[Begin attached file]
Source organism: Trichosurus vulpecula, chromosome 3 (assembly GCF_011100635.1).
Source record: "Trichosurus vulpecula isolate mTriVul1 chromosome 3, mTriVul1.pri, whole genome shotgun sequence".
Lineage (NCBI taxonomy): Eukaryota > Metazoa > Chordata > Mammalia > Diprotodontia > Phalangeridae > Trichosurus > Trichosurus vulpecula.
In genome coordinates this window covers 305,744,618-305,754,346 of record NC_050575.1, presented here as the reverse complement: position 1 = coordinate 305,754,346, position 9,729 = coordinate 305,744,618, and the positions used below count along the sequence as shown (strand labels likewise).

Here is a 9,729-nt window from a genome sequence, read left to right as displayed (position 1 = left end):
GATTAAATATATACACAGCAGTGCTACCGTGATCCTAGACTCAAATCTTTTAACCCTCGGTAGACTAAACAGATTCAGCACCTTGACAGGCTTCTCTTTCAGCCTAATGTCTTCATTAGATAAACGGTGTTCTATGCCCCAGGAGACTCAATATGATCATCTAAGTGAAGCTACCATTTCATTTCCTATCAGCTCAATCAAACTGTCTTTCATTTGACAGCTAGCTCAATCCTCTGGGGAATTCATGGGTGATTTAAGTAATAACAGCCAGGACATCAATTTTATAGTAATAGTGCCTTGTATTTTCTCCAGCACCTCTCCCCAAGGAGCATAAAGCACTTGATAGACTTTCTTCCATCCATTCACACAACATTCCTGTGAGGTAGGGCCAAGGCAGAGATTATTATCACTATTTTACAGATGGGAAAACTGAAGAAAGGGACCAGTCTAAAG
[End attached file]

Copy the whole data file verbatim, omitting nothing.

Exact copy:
Source organism: Trichosurus vulpecula, chromosome 3 (assembly GCF_011100635.1).
Source record: "Trichosurus vulpecula isolate mTriVul1 chromosome 3, mTriVul1.pri, whole genome shotgun sequence".
Lineage (NCBI taxonomy): Eukaryota > Metazoa > Chordata > Mammalia > Diprotodontia > Phalangeridae > Trichosurus > Trichosurus vulpecula.
In genome coordinates this window covers 305,744,618-305,754,346 of record NC_050575.1, presented here as the reverse complement: position 1 = coordinate 305,754,346, position 9,729 = coordinate 305,744,618, and the positions used below count along the sequence as shown (strand labels likewise).

Here is a 9,729-nt window from a genome sequence, read left to right as displayed (position 1 = left end):
GATTAAATATATACACAGCAGTGCTACCGTGATCCTAGACTCAAATCTTTTAACCCTCGGTAGACTAAACAGATTCAGCACCTTGACAGGCTTCTCTTTCAGCCTAATGTCTTCATTAGATAAACGGTGTTCTATGCCCCAGGAGACTCAATATGATCATCTAAGTGAAGCTACCATTTCATTTCCTATCAGCTCAATCAAACTGTCTTTCATTTGACAGCTAGCTCAATCCTCTGGGGAATTCATGGGTGATTTAAGTAATAACAGCCAGGACATCAATTTTATAGTAATAGTGCCTTGTATTTTCTCCAGCACCTCTCCCCAAGGAGCATAAAGCACTTGATAGACTTTCTTCCATCCATTCACACAACATTCCTGTGAGGTAGGGCCAAGGCAGAGATTATTATCACTATTTTACAGATGGGAAAACTGAAGAAAGGGACCAGTCTAAAG